2)      And also, why, in the body of his explanation does he go back and specify: “between you. . and between every living creature”? . He should have written concisely: “between Elokim - between the Heavenly attribute of justice . . that when the attribute of justice comes to accuse etc.” (or something similar)?
3)      The entire lengthiness  in Rashi’s conclusion : “When the standard of justice comes to accuse you,  I will see the aforementioned sign and it will be remembered” is seemingly extraneous wording, that has no innovation.
For in both, the aspect of the accusing –
Which is simple to understand that the task of the  attribute of Justice is “to accuse you”

and in the purpose of the sigh of the covenant (rainbow):
“And it shall come to pass, when I cause clouds to come upon the earth (ibid 14)” (when it comes to My mind to bring darkness and destruction to the world – Rashi).

“that the rainbow will appear in the cloud etc And I will remember My covenant etc.  and the water will no longer become a flood to destroy all flesh.”
the aspects have already been made known in the previous verses

3    In addition to the  lengthiness – one must understand many nuances (diyukei lishonos) in Rashi’s words. Some of the, are:

1.      The order of Rashi’s comments are puzzling. For in the beginning he writes his comments concisely ( “Between the Standard of Justice of Heaven and between you”).
Yet afterwards he explains the difficulty [in the understanding] of the verse, but yet again goes back to explain the meaning of the verse: “But the following is its Midrashic interpretation: When the standard of justice comes etc.!
It would have been more fitting to begin with the question:  “it should have stated” and then to resolve it in his commentary: “But the following is its Midrashic interpretation:  Between the Standard of Justice of Heaven [means that] when the standard of justice comes to accuse etc”
2.      “But the following is its Midrashic interpretation” – This that “Elokim” refers to the attribute of Justice etc has already been cited previously in Rashi’s commentary as a simple understanding of the verse [starting from the very first verse in Parshat Bereshit:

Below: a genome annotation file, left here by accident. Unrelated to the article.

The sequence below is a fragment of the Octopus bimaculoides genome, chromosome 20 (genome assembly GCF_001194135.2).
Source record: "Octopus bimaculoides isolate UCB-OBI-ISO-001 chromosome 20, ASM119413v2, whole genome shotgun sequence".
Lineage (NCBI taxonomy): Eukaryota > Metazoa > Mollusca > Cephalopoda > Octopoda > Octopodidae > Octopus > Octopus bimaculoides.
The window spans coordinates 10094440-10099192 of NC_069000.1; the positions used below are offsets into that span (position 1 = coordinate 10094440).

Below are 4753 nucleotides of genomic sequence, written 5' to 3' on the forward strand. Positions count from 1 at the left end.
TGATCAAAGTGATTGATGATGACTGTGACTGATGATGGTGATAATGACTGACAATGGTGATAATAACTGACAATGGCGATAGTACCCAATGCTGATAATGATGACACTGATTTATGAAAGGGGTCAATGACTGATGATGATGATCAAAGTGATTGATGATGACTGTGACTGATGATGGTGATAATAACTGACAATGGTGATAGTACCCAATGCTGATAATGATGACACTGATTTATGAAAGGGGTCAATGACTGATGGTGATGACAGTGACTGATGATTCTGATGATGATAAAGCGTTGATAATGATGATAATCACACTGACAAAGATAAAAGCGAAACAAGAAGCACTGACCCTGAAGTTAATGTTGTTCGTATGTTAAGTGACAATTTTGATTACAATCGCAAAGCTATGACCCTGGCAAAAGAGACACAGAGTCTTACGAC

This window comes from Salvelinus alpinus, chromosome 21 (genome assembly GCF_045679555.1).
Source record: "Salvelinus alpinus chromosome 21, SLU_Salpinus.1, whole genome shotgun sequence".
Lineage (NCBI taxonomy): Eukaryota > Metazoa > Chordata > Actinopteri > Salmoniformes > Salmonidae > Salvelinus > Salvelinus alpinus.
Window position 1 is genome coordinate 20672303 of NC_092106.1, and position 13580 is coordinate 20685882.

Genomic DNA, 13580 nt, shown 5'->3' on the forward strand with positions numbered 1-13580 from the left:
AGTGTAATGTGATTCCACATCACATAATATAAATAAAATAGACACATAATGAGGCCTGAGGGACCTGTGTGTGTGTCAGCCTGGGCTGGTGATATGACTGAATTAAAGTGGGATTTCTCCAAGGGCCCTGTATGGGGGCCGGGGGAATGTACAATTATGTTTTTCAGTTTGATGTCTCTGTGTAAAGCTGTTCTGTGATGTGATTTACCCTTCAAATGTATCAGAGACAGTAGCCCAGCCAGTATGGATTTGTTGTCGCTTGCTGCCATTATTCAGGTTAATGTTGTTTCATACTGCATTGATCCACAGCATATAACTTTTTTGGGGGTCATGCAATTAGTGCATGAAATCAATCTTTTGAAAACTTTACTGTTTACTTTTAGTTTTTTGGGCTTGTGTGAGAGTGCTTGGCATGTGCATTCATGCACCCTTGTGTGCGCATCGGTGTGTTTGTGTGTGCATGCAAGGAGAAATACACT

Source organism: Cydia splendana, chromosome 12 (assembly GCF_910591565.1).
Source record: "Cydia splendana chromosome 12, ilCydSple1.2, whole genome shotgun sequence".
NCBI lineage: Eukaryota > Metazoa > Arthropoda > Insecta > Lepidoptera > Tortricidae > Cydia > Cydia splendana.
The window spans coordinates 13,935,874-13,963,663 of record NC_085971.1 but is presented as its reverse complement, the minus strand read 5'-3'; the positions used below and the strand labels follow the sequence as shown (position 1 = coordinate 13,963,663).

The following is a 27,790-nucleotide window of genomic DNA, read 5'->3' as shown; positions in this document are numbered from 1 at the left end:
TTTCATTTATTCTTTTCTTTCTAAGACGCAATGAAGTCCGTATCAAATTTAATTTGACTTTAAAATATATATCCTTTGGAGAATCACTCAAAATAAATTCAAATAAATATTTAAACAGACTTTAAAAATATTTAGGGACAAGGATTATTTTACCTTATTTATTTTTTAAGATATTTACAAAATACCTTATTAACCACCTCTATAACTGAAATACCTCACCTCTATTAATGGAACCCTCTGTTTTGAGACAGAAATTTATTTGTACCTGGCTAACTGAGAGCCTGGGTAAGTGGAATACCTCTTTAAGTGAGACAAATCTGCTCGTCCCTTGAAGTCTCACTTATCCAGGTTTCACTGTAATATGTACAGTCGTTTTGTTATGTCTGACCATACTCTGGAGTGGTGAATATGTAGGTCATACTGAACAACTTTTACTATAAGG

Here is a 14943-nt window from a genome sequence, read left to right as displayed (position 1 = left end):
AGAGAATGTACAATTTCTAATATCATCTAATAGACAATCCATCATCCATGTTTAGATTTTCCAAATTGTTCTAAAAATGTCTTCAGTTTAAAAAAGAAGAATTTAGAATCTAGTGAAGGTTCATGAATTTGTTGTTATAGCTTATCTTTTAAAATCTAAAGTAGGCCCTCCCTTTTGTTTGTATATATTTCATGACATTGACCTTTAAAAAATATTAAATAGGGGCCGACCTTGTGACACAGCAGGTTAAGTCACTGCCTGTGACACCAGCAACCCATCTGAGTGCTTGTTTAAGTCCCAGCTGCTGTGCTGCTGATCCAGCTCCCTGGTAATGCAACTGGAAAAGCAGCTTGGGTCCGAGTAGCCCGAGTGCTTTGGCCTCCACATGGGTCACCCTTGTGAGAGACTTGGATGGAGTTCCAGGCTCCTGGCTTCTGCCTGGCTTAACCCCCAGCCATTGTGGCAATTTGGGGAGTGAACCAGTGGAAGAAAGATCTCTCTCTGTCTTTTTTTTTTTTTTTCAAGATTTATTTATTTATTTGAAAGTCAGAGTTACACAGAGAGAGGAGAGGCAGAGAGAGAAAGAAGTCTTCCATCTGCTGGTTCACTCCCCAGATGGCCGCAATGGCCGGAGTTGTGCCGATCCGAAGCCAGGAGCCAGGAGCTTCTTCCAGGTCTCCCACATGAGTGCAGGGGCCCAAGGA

“In the beginning G-d(Elokim) created”. Rashi comments [[there]:
But it does not say “of the Lord’s creation of” for in the beginning it was His intention to create it with the Divine Standard of Justice”
               And also in our Parsha on the verse: “And God remembered Noah (ibid 8:1)” Rashi comments:
“This name represents the Divine Standard of Justice”]
-        Thus what is different here that Rashi stresses that : “this is its Midrashic interpretation”?
3.      “the Divine Standard of Justice” – Why does Rashi not write (as in other places) ”the Standard of Justice” plainly [without the word“Divine”]. (For it is self-understood that the intent is to G-d’s attribute of Justice)?
[The source of this phrase is in Midrash Rabbah on this verse. But there, the reason for the adjective is understood.
This is the wording in the Midrash:
Between Elokim and between every living soul:  Between Elokim refers to the Divine Standard of Justice, and between every living soul refers to the Earthly Standard of Justice. The Divine Standard of Justice is harsh and the Earthly Standard of Justice is lenient”
However according to Rashi, one cannot explain that “between every living soul” refers to the “Earthly Standard of Justice”.  (Since thisis the exact opposite of Pshat).
Rather it must be explained simply (K’pshuto), as Rashi writes:  “Between the Standard of Justice and between you
Accordingly, the phrase:” the heavenly standard of Justice” is not understood?
And this is specifically so, since the explanation that it refers to “harsh” [justice] is missing. And [that is why] it is specifically in the Midrash even though the student is older]